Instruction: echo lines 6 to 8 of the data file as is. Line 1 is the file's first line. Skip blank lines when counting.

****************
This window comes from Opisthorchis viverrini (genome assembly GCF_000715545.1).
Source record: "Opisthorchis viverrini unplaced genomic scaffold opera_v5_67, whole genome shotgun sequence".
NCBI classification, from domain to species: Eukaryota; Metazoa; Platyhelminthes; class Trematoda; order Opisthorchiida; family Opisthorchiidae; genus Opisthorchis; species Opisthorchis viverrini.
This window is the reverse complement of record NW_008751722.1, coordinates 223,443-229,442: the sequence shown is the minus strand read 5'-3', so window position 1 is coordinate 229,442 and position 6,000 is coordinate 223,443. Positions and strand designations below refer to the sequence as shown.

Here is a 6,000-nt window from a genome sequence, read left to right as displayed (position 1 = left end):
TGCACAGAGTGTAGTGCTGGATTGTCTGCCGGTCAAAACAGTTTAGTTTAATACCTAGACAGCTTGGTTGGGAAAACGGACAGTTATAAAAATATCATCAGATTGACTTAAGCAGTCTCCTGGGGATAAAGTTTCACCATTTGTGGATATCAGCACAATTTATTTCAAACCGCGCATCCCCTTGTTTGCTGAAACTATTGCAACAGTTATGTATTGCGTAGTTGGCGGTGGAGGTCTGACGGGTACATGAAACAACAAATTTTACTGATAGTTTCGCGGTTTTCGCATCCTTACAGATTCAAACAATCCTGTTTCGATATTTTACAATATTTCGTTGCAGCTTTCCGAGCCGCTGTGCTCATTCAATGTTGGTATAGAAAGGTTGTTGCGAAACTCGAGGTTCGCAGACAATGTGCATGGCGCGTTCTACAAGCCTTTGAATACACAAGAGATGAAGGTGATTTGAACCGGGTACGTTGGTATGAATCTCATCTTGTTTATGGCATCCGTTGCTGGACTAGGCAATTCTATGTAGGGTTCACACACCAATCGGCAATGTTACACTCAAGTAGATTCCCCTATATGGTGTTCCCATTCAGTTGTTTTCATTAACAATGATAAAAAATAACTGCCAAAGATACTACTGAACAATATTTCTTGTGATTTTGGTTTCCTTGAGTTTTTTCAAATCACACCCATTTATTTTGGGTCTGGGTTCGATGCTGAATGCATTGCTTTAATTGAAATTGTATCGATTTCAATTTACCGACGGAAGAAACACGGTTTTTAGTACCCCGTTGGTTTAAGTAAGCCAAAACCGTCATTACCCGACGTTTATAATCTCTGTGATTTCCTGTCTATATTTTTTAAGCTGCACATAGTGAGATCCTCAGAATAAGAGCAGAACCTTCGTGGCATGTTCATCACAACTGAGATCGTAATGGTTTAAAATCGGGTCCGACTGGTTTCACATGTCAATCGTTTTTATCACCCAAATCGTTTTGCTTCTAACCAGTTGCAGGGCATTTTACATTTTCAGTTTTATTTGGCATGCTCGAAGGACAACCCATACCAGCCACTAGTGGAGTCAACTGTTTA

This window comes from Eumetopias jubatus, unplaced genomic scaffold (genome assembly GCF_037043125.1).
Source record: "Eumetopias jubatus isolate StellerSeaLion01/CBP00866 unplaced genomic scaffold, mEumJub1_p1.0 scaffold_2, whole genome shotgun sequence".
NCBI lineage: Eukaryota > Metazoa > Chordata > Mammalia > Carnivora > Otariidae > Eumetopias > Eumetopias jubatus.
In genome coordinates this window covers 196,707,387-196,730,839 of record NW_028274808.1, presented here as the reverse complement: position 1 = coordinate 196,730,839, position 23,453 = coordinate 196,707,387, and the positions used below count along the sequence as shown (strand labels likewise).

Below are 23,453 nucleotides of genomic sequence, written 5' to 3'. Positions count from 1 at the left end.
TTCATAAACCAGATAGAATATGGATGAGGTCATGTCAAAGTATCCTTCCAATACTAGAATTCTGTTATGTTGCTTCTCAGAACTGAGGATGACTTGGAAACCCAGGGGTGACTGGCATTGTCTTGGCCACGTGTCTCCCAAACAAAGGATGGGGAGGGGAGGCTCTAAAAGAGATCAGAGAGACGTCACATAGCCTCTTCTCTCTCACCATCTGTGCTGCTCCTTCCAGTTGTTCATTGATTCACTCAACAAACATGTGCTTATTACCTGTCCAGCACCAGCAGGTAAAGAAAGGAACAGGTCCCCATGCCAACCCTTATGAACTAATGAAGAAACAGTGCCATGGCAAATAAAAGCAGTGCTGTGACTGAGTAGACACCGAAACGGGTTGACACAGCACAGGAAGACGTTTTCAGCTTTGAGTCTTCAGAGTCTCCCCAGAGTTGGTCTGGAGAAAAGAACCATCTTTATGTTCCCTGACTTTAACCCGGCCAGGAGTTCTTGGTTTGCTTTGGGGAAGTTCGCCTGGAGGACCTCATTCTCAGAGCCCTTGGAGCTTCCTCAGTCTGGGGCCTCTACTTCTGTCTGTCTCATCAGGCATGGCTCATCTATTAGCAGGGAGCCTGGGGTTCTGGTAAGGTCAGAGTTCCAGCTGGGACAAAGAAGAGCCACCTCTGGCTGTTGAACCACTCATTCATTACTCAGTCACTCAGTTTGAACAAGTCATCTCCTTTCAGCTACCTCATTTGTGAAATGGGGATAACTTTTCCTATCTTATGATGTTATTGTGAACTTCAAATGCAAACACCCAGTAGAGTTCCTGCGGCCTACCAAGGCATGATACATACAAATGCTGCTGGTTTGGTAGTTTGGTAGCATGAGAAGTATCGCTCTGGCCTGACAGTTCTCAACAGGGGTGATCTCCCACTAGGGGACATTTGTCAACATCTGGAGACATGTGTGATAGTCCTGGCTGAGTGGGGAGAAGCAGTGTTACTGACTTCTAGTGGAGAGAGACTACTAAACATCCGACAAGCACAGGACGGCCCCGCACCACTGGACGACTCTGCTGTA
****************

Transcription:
TGCACAGAGTGTAGTGCTGGATTGTCTGCCGGTCAAAACAGTTTAGTTTAATACCTAGACAGCTTGGTTGGGAAAACGGACAGTTATAAAAATATCATCAGATTGACTTAAGCAGTCTCCTGGGGATAAAGTTTCACCATTTGTGGATATCAGCACAATTTATTTCAAACCGCGCATCCCCTTGTTTGCTGAAACTATTGCAACAGTTATGTATTGCGTAGTTGGCGGTGGAGGTCTGACGGGTACATGAAACAACAAATTTTACTGATAGTTTCGCGGTTTTCGCATCCTTACAGATTCAAACAATCCTGTTTCGATATTTTACAATATTTCGTTGCAGCTTTCCGAGCCGCTGTGCTCATTCAATGTTGGTATAGAAAGGTTGTTGCGAAACTCGAGGTTCGCAGACAATGTGCATGGCGCGTTCTACAAGCCTTTGAATACACAAGAGATGAAGGTGATTTGAACCGGGTACGTTGGTATGAATCTCATCTTGTTTATGGCATCCGTTGCTGGACTAGGCAATTCTATGTAGGGTTCACACACCAATCGGCAATGTTACACTCAAGTAGATTCCCCTATATGGTGTTCCCATTCAGTTGTTTTCATTAACAATGATAAAAAATAACTGCCAAAGATACTACTGAACAATATTTCTTGTGATTTTGGTTTCCTTGAGTTTTTTCAAATCACACCCATTTATTTTGGGTCTGGGTTCGATGCTGAATGCATTGCTTTAATTGAAATTGTATCGATTTCAATTTACCGACGGAAGAAACACGGTTTTTAGTACCCCGTTGGTTTAAGTAAGCCAAAACCGTCATTACCCGACGTTTATAATCTCTGTGATTTCCTGTCTATATTTTTTAAGCTGCACATAGTGAGATCCTCAGAATAAGAGCAGAACCTTCGTGGCATGTTCATCACAACTGAGATCGTAATGGTTTAAAATCGGGTCCGACTGGTTTCACATGTCAATCGTTTTTATCACCCAAATCGTTTTGCTTCTAACCAGTTGCAGGGCATTTTACATTTTCAGTTTTATTTGGCATGCTCGAAGGACAACCCATACCAGCCACTAGTGGAGTCAACTGTTTA

This window comes from Eumetopias jubatus, unplaced genomic scaffold (genome assembly GCF_037043125.1).
Source record: "Eumetopias jubatus isolate StellerSeaLion01/CBP00866 unplaced genomic scaffold, mEumJub1_p1.0 scaffold_2, whole genome shotgun sequence".